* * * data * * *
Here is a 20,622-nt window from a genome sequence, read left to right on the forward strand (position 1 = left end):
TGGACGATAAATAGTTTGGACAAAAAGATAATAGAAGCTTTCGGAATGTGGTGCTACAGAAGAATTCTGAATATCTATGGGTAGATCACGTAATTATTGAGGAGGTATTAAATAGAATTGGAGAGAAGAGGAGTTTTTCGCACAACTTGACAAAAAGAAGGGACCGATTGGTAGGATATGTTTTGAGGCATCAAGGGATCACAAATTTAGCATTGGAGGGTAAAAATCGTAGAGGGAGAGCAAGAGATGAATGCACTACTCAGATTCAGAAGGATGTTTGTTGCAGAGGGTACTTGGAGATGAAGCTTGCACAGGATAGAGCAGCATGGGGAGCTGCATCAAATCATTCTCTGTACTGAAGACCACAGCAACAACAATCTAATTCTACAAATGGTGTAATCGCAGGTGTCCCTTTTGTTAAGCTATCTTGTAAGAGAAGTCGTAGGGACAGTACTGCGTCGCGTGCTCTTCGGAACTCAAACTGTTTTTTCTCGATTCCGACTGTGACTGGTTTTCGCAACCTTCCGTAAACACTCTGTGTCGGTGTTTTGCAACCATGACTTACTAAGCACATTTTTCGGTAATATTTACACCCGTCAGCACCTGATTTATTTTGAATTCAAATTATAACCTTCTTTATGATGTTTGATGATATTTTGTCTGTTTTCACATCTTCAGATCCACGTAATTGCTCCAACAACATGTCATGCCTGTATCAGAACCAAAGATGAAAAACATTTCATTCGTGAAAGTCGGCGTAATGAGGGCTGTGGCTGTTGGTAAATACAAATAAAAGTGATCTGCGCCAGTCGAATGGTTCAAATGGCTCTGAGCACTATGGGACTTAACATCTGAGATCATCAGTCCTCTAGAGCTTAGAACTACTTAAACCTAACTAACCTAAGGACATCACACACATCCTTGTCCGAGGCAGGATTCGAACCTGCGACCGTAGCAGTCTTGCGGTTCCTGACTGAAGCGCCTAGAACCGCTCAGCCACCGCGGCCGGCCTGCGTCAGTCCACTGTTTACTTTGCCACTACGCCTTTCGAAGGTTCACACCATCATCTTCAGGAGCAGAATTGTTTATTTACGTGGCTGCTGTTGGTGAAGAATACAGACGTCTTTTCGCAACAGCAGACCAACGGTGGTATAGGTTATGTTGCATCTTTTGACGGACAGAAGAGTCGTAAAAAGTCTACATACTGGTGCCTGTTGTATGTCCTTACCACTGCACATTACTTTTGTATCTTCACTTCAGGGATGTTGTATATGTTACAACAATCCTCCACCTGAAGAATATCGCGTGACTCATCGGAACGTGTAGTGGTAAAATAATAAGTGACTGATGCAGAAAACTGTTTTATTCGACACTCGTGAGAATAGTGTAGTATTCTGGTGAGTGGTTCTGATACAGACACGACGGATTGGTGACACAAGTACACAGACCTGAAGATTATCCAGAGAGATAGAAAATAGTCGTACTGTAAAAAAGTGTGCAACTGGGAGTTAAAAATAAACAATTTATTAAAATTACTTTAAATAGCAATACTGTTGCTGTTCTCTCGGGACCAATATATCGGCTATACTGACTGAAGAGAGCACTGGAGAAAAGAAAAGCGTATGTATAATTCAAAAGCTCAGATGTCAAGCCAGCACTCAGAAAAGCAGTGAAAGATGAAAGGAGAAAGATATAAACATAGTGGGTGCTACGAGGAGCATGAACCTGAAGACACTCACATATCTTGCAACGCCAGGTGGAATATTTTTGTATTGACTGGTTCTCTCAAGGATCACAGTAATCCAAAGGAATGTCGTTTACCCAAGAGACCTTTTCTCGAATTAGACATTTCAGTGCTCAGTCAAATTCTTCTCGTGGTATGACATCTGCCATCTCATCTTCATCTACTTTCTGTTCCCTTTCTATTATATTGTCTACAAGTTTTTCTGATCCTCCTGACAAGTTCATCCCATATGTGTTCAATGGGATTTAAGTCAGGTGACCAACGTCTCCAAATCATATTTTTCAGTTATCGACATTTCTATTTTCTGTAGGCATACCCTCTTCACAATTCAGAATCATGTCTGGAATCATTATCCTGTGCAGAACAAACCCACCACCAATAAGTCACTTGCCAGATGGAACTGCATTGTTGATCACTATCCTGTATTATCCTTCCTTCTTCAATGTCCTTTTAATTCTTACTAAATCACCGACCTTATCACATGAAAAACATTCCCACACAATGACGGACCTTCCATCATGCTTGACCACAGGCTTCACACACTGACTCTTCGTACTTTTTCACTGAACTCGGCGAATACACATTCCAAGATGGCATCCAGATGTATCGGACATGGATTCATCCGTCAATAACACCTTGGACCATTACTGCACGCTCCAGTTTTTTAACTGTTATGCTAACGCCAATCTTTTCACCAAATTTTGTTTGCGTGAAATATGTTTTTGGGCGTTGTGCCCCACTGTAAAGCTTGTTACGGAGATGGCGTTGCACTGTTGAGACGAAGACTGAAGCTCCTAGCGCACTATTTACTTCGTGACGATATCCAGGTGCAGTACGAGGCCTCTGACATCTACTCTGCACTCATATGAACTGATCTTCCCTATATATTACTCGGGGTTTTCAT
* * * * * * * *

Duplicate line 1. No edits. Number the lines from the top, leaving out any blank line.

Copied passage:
Here is a 20,622-nt window from a genome sequence, read left to right on the forward strand (position 1 = left end):